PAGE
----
Based in LA, George Byrne was born and bred Sydney and says that since he began exhibiting with Woollahra's OLSEN Gallery three years ago, “my experience of coming home has been completely transformed. I feel a part of things more. I love coming home.”
I spoke to the artist in Clovelly, reclining in the glow of a post-coastal walk and swim and on the day he is set to open his show, Post Truth at OLSEN.
After travelling the world over, the Sydney College of the Arts graduate settled in LA and his love for the city has kept him there for almost a decade and continues to drive his artwork.
“So big, so diverse and the landscape itself is what inspired the huge creative outpouring that I’m dealing with today. So in many ways I owe LA a lot.”
Often a place linked with a hunger for stardom, grandeur, movie scenes, fast cars and VIP parties, Byrne’s work depicts the city in his own eyes by throwing light on its pockets of stillness.
George Byrne, East Hollywood, 2018.
“Gavin Lambert put it well when he wrote Los Angeles is not a city, but a series of suburban approaches to a city that never materializes,” he tells me. “As a city, LA is not a very well understood and with good reason. It is so vast and it lacks a simple visual theme or icon that ties it all together."
"This makes LA more a collection of smaller cities that don’t necessarily have anything to do with each other, stitched together by giant freeways. So you have to spend a bit of time here to really work it out. There is, of course, the hustle and glamour, but that’s a tiny chunk of what goes on here. My decision to depict the landscape in the way that I do was just my gut reaction to the landscape.”
George Byrne, Composition Palm Springs, 2017.
As his relationship with the city has evolved, so too have his “gut reactions” to it. Beginning with straight photography, he now takes a more collage approach—leaning on the architecture of place, mixing colour codes and emphasizing the texture of built environments.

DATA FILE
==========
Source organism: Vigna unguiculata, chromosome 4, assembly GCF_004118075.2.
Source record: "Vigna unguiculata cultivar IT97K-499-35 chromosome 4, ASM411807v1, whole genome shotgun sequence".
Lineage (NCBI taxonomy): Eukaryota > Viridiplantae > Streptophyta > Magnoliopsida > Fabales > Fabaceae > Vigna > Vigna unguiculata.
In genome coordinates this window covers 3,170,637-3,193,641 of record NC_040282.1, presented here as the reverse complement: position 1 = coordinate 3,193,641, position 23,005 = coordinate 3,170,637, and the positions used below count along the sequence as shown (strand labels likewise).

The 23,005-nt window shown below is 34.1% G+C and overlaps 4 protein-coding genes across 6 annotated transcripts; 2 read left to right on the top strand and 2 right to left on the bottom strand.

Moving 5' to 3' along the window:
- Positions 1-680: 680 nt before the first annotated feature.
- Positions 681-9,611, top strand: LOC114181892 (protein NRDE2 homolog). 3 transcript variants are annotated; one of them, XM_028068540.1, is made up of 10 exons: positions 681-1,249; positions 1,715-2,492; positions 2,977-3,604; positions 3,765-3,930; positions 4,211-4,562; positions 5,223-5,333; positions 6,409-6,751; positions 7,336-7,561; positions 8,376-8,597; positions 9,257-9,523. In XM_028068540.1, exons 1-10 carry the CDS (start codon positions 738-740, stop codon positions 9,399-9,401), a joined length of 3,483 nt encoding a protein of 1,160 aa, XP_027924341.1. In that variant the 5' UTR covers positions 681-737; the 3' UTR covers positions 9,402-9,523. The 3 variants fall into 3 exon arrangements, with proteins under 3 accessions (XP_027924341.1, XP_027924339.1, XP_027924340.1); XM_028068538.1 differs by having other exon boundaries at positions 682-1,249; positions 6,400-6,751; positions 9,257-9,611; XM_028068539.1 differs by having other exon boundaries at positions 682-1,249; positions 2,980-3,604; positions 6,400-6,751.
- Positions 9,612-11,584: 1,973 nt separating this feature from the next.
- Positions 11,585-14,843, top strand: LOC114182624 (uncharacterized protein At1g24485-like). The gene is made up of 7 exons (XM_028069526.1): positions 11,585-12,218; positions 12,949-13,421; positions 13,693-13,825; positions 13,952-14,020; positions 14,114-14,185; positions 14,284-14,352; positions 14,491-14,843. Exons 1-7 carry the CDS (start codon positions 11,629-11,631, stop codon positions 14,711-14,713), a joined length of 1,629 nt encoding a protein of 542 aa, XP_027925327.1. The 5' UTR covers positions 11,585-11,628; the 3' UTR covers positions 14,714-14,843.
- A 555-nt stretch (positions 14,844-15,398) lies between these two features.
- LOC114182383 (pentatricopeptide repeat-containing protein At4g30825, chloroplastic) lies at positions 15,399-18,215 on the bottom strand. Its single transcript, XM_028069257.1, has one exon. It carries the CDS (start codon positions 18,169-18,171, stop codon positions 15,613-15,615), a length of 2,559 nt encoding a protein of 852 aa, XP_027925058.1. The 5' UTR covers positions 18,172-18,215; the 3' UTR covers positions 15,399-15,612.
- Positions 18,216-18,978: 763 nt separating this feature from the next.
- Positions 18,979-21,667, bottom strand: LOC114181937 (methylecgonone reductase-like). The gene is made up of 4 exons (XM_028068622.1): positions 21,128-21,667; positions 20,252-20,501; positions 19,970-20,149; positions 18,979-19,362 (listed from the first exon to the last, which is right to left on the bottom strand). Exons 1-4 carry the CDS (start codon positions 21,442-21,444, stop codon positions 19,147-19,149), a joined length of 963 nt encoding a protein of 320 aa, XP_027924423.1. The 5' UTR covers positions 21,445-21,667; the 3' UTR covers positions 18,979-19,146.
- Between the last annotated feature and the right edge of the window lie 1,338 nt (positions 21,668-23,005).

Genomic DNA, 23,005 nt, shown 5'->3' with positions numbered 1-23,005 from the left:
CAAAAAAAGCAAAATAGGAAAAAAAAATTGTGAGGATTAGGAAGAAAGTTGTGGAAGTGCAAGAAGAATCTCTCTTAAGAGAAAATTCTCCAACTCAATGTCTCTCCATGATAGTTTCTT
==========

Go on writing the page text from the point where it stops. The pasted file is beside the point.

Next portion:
“The shooting part is just very random and instinctual, I take my cameras everywhere in my car and just keep my eye out for things.” Once Byrne has enough material, he assembles images onscreen and in cutout form to create new observational narratives.
George Byrne, Gas Station Route 66, 2018.
The results are striking. Oozing sweet summer vibes, the suite of works in Post Truth marry a candy-coloured palette with pops of bright hues: orange, yellows, freshly cut grass curving neatly against a concrete sidewalk. Human figures are scarce, yet their fingerprint upon the desert landscape is inescapable: traffic lights puncture textbook blue skies, balloons rise above a pink brick wall, bright yellow road signs fasten to curving palms.
Perfectly blocked vignettes, each of the 12 works on display at OLSEN ring with the resolve of a well-finished tune, each all are sublime in their quietness. Byrne draws out the beauty of benign, surfacing soundless spaces where shadows fall in neat lines amidst a bustling City of Angels.
George Byrne, Desert Pit Stop, 2018.
Of his thoughts on Sydney versus LA art scenes, the artist turns the conversation back to a comparison of what really interests him—urban landscapes.
“Sydney as a whole is more defined by its coastline and harbor than LA. LA’s Eastern suburbs (away from the water) are arguably the thriving epicenter of that cities art and culture so that gives the city a whole different feel.”
Whether you are familiar with LA or not, head to OLSEN for a fresh lens on the sweet corners of a mysterious urban sprawl.
What: Post Truth by George Byrne
When: Exhibition runs until 17 February
Where: OLSEN Gallery
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Image credit: Drew Fuller.